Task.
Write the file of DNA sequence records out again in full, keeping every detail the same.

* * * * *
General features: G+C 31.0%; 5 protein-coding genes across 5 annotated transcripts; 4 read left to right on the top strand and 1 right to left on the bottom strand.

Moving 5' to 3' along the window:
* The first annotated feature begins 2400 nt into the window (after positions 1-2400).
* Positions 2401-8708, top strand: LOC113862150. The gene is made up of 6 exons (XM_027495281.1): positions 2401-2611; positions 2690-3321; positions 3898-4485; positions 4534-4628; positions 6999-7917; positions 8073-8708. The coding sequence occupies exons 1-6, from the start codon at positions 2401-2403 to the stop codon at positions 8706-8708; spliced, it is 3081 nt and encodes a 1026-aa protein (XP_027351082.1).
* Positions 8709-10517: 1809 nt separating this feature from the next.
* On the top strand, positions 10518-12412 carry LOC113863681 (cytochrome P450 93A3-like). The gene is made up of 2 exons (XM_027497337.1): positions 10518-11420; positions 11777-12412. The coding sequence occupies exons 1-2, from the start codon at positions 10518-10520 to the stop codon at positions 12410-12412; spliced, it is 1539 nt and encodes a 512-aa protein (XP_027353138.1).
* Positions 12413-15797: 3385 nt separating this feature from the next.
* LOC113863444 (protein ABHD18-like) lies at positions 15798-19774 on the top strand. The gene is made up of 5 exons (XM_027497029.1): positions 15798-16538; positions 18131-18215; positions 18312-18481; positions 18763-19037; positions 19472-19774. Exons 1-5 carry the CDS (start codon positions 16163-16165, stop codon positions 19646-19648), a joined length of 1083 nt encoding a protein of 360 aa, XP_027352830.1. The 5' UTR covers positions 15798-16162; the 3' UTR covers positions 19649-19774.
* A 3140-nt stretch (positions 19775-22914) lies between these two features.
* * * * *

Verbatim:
General features: G+C 31.0%; 5 protein-coding genes across 5 annotated transcripts; 4 read left to right on the top strand and 1 right to left on the bottom strand.

Moving 5' to 3' along the window:
* The first annotated feature begins 2400 nt into the window (after positions 1-2400).
* Positions 2401-8708, top strand: LOC113862150. The gene is made up of 6 exons (XM_027495281.1): positions 2401-2611; positions 2690-3321; positions 3898-4485; positions 4534-4628; positions 6999-7917; positions 8073-8708. The coding sequence occupies exons 1-6, from the start codon at positions 2401-2403 to the stop codon at positions 8706-8708; spliced, it is 3081 nt and encodes a 1026-aa protein (XP_027351082.1).
* Positions 8709-10517: 1809 nt separating this feature from the next.
* On the top strand, positions 10518-12412 carry LOC113863681 (cytochrome P450 93A3-like). The gene is made up of 2 exons (XM_027497337.1): positions 10518-11420; positions 11777-12412. The coding sequence occupies exons 1-2, from the start codon at positions 10518-10520 to the stop codon at positions 12410-12412; spliced, it is 1539 nt and encodes a 512-aa protein (XP_027353138.1).
* Positions 12413-15797: 3385 nt separating this feature from the next.
* LOC113863444 (protein ABHD18-like) lies at positions 15798-19774 on the top strand. The gene is made up of 5 exons (XM_027497029.1): positions 15798-16538; positions 18131-18215; positions 18312-18481; positions 18763-19037; positions 19472-19774. Exons 1-5 carry the CDS (start codon positions 16163-16165, stop codon positions 19646-19648), a joined length of 1083 nt encoding a protein of 360 aa, XP_027352830.1. The 5' UTR covers positions 15798-16162; the 3' UTR covers positions 19649-19774.
* A 3140-nt stretch (positions 19775-22914) lies between these two features.